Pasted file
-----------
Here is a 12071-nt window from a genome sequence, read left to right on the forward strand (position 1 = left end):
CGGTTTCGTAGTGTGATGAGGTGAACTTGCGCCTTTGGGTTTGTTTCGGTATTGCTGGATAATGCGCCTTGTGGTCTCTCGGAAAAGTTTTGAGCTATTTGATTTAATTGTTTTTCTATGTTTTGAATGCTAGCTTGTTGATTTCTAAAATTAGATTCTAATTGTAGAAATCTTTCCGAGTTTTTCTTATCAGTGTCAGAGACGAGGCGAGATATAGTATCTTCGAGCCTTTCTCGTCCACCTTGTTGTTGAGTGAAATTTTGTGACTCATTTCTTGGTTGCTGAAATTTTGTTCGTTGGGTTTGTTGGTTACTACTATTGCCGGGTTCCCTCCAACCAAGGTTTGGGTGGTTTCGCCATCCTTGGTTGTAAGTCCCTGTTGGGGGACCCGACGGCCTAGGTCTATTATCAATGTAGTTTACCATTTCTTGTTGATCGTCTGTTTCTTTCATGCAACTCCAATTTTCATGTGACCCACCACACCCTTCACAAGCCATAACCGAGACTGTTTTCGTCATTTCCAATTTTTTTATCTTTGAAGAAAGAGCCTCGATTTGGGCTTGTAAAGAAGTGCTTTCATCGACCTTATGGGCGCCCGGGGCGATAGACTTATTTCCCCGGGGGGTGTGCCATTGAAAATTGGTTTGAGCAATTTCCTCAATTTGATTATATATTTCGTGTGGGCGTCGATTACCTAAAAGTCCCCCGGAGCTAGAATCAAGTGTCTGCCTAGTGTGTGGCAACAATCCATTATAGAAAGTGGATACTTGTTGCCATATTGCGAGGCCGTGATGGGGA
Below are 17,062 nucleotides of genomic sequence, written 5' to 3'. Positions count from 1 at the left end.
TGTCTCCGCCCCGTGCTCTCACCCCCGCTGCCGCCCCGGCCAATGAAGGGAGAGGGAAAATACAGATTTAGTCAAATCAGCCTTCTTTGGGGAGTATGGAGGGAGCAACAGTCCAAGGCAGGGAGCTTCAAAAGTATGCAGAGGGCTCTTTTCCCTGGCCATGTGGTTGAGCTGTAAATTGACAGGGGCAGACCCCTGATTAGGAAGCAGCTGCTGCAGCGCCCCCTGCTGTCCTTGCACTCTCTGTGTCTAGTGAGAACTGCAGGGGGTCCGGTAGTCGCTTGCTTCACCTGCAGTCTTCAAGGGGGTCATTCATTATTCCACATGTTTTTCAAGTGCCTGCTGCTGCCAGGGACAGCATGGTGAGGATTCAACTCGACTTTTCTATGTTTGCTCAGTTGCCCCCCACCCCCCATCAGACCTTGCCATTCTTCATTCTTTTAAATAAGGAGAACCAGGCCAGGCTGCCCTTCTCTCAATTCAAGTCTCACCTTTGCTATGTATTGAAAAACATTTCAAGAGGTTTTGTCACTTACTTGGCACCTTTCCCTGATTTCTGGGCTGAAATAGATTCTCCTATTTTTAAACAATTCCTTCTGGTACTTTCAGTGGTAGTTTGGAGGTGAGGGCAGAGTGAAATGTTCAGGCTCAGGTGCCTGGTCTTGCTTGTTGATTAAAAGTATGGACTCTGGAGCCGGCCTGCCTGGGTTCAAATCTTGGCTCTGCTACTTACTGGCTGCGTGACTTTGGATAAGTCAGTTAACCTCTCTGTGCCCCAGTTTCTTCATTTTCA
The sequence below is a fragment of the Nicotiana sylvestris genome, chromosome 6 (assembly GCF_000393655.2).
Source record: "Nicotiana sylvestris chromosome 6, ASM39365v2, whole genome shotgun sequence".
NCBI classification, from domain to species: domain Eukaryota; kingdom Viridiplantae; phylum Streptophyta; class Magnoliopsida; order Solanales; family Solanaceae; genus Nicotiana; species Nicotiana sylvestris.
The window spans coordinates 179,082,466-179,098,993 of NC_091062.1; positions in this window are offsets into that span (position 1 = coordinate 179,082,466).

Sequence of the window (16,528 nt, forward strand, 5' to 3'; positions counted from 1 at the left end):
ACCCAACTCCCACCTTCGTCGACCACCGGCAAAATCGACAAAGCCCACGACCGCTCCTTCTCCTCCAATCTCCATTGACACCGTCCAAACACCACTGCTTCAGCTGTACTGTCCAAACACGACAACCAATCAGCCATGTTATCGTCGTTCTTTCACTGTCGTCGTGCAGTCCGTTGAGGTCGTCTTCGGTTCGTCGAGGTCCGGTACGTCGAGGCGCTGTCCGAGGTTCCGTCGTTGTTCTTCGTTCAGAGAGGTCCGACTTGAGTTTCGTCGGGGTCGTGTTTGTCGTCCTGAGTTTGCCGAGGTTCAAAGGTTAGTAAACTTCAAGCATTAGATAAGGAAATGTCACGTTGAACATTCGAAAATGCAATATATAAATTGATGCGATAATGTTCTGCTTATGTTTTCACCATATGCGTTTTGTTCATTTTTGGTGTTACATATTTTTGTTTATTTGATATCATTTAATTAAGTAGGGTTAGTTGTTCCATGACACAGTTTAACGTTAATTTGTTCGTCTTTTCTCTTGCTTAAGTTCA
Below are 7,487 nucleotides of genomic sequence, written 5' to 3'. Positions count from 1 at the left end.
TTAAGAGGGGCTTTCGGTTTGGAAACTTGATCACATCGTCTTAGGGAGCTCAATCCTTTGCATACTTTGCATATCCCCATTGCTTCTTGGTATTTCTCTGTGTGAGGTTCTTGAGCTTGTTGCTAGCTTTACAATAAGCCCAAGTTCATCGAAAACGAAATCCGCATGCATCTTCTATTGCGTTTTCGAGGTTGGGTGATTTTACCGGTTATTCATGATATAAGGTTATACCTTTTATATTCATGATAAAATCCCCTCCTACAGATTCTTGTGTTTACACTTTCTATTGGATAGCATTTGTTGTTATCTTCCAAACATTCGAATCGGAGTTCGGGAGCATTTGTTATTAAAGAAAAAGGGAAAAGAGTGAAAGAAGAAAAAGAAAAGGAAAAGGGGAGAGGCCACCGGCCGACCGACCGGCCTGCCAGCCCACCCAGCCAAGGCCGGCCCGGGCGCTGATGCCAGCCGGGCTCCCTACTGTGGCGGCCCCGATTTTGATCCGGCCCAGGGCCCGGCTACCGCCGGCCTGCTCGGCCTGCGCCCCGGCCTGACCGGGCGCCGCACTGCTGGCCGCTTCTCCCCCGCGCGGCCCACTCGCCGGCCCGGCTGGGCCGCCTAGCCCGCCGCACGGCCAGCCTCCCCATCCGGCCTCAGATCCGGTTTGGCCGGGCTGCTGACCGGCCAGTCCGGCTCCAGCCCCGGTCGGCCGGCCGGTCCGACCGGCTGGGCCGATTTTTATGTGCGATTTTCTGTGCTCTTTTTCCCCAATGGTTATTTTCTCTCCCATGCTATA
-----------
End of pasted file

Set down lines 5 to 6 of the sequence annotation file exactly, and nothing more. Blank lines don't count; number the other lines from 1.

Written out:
The sequence below is a fragment of the Nicotiana sylvestris genome, chromosome 6 (assembly GCF_000393655.2).
Source record: "Nicotiana sylvestris chromosome 6, ASM39365v2, whole genome shotgun sequence".